Archive

February 22nd, 2017

The Republican war on deficits is a farce

    Mother Jones's Kevin Drum spotted a great quote from Sen. Bob Corker, R-Tennessee, who is concerned about Republican hypocrisy: "I hope we're not going to a place where all of the sudden, because we're in office, we don't think the deficit matters anymore."

    I want to reassure Corker, Drum, and everyone else (and there are a lot of them) who think Republicans care about federal budget deficits only when Democrats are in office. Nope. The truth is that most Republicans never care about federal budget deficits. They do talk about them strategically, so they sound hypocritical. But if you watch what they support, the truth is that most congressional Republicans and their allies flat-out reject the entire notion of budgeting.

    Budget deficits are, of course, the difference between revenues and spending. Call that, I don't know, the technical definition.

Full text and e-editions are available to premium subscribers only. To subscribe to the digital edition, please visit subscription page. If you are already a subscriber, please login to the site.

We'd be happy to set up login information for a free week of the Liberal Opinion Week website for you. Please email liberal@iowaconnect.com with your request. Thanks for your interest in the Liberal!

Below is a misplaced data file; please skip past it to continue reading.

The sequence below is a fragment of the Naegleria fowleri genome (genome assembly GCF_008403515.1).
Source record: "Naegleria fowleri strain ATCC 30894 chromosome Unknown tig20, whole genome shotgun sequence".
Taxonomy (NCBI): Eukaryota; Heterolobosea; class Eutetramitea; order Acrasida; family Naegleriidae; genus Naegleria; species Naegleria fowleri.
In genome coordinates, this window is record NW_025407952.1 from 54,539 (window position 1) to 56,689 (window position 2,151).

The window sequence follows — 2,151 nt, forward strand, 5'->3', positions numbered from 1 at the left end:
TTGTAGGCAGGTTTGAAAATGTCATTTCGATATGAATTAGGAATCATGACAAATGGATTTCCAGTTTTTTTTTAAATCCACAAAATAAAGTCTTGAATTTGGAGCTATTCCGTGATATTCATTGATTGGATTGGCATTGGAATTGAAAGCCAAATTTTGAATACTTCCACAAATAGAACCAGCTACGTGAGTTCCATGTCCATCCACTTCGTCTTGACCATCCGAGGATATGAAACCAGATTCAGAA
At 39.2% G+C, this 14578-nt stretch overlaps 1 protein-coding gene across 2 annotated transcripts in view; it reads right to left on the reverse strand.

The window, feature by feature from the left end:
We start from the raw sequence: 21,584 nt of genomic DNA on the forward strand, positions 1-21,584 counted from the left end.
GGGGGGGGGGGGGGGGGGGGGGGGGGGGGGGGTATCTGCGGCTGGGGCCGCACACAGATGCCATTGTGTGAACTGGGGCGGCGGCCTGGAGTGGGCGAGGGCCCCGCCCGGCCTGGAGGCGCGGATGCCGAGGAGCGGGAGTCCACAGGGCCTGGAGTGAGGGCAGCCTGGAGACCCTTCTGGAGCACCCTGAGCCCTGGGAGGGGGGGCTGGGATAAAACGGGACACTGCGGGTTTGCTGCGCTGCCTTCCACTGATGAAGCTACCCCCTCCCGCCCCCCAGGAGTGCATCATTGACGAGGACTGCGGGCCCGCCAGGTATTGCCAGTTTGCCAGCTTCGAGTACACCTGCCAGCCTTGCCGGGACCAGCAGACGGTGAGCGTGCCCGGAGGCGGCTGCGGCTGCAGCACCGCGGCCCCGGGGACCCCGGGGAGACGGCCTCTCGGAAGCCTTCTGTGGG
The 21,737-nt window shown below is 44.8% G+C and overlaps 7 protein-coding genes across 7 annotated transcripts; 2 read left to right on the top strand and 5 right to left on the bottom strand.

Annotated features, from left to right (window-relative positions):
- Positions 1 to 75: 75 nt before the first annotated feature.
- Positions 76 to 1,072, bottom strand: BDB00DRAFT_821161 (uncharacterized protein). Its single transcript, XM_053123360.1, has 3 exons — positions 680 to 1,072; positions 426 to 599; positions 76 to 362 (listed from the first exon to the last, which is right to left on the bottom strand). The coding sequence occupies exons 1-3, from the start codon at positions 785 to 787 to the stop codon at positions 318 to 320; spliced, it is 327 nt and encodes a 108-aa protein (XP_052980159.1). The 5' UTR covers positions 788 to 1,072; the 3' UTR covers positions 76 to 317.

The evidence for vaccine safety is abundant. That will be $100,000, please.

    At what point does a body of evidence become massive enough to count as proof? When has a question been answered enough times that it can be put to rest?

    When it comes to the safety and effectiveness of vaccines, it sometimes seems as though public health advocates must constantly roll the burden of proof toward a mountaintop that never comes into view.

    The latest salvo against vaccinations came courtesy of Robert Kennedy Jr. and Robert De Niro. At a joint appearance this week, Kennedy offered $100,000 to anyone who could turn up a study showing that it is safe to administer vaccines to children and pregnant women, with a specific call out to concerns about mercury. De Niro was there to lend his endorsement and a patina of Oscar-winning gravitas.

Full text and e-editions are available to premium subscribers only. To subscribe to the digital edition, please visit subscription page. If you are already a subscriber, please login to the site.

We'd be happy to set up login information for a free week of the Liberal Opinion Week website for you. Please email liberal@iowaconnect.com with your request. Thanks for your interest in the Liberal!

The Bright Side of the Bottom

    There’s a bright side to everything. It’s true that Donald Trump could turn out to be the worst U.S. president ever. But think how happy that’s going to make James Buchanan fans.

    Buchanan’s been on the bottom for 150 years, but his days may be numbered. Sure he sent the country careening into civil war. But he never tweeted about it.

    “We’ve heard that from some visitors,” said Patrick Clarke, director of Buchanan’s home in Lancaster, Pennsylvania.

    You can’t help thinking about this stuff on Presidents Day weekend. When the guy we’ve got now has scheduled the first big political rally of his 2020 campaign.